A step-by-step guide to the perfect online dating profile.
When I was last dating, it was the mid-nineties, and a different time. The internet still whistled at all of us; builders still whistled at women. And people dating still met at work, through friends and in bars. Twenty-odd years and one divorce later, I’m dating again, this time as a single parent, and things have changed. Although single parents meet in those more traditional spaces, online has colonised dating just as it has everything else in our lives.
To get online dating right, whether you are a single parent or not, you need to know how to create a 5-star dating profile that will reel other singles in. There’s no generic rule for this. But as a single dad with a couple of years’ experience of these sites, I’ve learnt a few tips and tricks to catch the right person’s eye.
Here, then, are some broad-brush rules for creating a 5-star dating profile as a single parent:
The importance of an online dating profile photo
First impressions count. Single parent or not, your primary online photo is the most important part of your overall sale by far. Dating profiles backed up by good images get four times more responses. Use 3-6 photos, including a favourable headshot for your primary photo smiling straight into the camera to create eye contact and connect with the viewer. If you can, have your online dating photos done by a professional photographer. You’ll be glad you made the investment, and I am sure you will find use for them beyond your dating profile. If you don’t want to spend, get someone you know and trust to take your online dating photos. You’ll be more relaxed, and it will show in your facial expression.
Pair relaxed images taken on holiday or soon after with sports and out and about in nature for the full-body shots if possible, with a mix of different hairstyles and clothing. Ladies – a tip from the other sex: Wear make-up, even if you wouldn’t do so normally.
Avoid the Facebook pout and mobile selfies like the plague, and don’t try to be too sexy. When I started online dating as a single parent, I quickly realised that while I wanted to find out early on what someone looked like, yet it was gentle, real features I was looking for rather than a sex goddess or someone twenty years younger. Other single parents I’ve spoken to since agreed: They wanted someone similar to them, trustworthy, who understood their experience and wasn’t going to disappear just as they start to open up again – and not Brangelina.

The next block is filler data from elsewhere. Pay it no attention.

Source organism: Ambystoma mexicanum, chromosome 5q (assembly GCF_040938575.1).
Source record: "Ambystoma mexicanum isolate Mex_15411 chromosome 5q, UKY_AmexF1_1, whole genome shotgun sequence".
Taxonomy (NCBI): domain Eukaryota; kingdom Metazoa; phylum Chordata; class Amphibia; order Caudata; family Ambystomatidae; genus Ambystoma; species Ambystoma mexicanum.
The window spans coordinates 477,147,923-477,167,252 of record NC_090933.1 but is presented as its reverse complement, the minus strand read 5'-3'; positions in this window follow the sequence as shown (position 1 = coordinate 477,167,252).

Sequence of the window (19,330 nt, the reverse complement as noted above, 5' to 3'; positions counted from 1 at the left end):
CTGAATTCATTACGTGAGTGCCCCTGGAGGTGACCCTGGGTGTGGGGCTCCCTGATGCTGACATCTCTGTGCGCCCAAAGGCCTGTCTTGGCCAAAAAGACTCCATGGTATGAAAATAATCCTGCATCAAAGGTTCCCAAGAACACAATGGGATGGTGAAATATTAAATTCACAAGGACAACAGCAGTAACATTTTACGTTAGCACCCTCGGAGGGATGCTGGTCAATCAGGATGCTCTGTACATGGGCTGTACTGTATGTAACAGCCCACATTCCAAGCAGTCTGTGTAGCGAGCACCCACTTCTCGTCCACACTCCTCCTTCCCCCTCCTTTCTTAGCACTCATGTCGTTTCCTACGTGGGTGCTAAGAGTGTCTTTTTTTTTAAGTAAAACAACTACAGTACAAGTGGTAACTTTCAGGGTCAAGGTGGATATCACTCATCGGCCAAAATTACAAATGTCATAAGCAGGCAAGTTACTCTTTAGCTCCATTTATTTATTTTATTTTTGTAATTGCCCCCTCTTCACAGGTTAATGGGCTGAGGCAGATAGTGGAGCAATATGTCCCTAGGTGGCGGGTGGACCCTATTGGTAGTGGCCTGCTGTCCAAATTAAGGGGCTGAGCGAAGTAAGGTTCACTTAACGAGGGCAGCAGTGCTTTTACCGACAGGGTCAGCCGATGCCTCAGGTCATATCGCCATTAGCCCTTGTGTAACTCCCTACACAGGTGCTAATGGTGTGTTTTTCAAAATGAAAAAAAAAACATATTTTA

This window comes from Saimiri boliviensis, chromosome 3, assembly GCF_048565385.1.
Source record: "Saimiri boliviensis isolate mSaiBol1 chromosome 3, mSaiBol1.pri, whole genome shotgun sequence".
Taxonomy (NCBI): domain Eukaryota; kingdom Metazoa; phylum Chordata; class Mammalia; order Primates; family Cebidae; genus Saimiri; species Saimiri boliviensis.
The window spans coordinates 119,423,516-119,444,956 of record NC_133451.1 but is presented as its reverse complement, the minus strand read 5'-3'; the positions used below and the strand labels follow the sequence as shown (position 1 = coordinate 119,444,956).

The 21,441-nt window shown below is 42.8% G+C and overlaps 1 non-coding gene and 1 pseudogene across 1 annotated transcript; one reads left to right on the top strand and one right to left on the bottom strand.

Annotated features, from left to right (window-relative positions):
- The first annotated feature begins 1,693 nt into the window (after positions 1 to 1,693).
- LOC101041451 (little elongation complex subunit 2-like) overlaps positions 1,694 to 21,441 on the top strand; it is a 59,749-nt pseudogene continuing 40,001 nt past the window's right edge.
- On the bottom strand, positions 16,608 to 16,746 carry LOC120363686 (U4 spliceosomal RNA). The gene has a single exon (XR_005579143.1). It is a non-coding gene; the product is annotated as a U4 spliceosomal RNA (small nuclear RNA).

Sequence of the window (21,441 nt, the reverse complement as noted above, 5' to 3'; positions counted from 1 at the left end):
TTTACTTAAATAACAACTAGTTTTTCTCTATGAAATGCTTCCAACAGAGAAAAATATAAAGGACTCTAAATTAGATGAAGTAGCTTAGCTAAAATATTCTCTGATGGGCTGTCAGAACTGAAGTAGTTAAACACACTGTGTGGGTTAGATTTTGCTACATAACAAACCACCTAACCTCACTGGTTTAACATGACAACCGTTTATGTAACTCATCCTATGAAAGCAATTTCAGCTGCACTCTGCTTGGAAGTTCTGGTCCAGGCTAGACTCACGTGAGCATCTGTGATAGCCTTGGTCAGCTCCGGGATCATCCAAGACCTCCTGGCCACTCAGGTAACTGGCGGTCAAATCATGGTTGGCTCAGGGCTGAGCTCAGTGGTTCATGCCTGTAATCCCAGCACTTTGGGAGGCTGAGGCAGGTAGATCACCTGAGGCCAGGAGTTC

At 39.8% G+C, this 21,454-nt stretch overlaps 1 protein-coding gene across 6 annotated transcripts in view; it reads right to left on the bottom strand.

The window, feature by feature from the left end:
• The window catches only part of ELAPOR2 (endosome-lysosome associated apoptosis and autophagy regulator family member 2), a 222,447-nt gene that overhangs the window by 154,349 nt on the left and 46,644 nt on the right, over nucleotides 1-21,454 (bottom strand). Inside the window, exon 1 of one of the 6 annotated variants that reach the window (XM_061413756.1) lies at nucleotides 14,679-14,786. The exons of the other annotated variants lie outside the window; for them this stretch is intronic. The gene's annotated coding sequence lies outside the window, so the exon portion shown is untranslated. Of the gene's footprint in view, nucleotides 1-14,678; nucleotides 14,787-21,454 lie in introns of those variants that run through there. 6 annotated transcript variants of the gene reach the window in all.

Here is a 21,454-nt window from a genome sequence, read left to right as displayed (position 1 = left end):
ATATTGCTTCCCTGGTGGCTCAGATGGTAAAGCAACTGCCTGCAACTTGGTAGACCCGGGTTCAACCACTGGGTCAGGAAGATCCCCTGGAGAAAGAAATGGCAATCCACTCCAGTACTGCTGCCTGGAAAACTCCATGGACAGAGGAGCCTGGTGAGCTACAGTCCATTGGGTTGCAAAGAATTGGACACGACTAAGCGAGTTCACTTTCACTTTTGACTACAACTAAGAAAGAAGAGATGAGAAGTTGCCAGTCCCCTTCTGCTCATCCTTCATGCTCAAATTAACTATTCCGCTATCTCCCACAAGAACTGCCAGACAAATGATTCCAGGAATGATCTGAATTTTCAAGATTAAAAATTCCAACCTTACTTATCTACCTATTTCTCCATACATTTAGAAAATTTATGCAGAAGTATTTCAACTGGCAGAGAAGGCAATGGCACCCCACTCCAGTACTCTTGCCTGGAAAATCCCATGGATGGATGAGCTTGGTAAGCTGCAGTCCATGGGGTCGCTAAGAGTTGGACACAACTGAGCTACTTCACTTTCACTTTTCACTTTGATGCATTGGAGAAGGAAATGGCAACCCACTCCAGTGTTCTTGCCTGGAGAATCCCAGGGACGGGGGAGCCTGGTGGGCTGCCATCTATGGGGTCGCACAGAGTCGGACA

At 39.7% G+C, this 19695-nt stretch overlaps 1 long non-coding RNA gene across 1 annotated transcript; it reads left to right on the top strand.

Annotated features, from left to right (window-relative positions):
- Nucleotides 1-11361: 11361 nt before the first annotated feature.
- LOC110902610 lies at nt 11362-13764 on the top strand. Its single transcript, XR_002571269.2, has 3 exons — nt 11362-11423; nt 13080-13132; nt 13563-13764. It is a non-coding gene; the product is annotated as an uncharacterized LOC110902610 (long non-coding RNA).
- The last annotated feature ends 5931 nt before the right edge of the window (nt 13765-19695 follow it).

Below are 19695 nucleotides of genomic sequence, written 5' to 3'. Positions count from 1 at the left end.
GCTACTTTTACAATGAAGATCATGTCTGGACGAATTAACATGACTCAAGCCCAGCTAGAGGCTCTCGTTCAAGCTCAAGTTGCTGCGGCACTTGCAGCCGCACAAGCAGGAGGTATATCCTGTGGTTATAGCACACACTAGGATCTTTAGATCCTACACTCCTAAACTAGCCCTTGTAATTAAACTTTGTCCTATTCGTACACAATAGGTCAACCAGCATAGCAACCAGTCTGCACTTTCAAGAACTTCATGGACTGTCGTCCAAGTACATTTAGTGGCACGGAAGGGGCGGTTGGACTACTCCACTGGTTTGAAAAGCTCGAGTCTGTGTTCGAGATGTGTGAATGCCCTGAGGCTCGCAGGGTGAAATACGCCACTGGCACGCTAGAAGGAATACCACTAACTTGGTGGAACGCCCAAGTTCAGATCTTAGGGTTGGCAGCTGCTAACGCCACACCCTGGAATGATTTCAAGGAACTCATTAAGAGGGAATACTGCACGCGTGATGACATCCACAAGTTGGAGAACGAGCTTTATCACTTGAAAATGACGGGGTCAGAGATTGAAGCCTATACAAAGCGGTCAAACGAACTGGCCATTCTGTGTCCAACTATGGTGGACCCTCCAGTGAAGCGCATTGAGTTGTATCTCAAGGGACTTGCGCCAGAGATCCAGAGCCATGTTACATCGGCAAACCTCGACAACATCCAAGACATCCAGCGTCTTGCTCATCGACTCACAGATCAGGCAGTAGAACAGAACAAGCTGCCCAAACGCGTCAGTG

Of course, you will need to find a person attractive, and will refer back to these images constantly while reading. They complete the overall picture of the person, so to speak. So, use images that make you credible and are not overly posed. Then you’ll achieve a good balance and back-up to your written dating profile.
How to write a 5-star dating profile
Writing a personal introduction (a.k.a. “About me”)
Alongside your photos, getting your personality across in your dating profile is a big one, so avoid twee clichés. Give a snapshot of the real you. Be expressive and sensitive in your introduction, but don’t make it too ‘fortune cookie’. I’ve found being honest about yourself and a little inventive connects well with other single parents. Try outlining in your dating profile, where you’d like the next few years in your life to go, and drop in one or two unexpected, slightly funky ideas, without being so arrogant as to try to define all the rules. Example: As a newly single parent, you’d like to keep ordinary city life as a base while also spending one weekend a month exploring new places? Give your potential date something and someone fun, reliable and outside-the-box to enjoy. Now they’re excited and clicking on ‘Smile’.
“The things that are important to me” section of your dating profile
We all love our children, of course, and whether or not you are looking to date another single parent, you will need and want to get that across in your single parent dating profile. But go beyond saying that alone. A nicely written section here should succeed in drawing a mental picture for the reader of the type of person you are, for example how you’re not easily moved in your decisions but listen to your nearest and dearest, and other endearing sides of your character. Bolt these things onto your continuing love for the family.
Be interesting, but don’t just try to sound perfect. Like travelling to a far-flung place and doing volunteer work once there? Say that. Like reading the paper and staying in bed on Sundays? That’s OK. Can’t live without your country music collection? There will be someone else out there who shares your music taste. If you are quirky, get that across. Writing a 5-star dating profile is not about portraying perfect.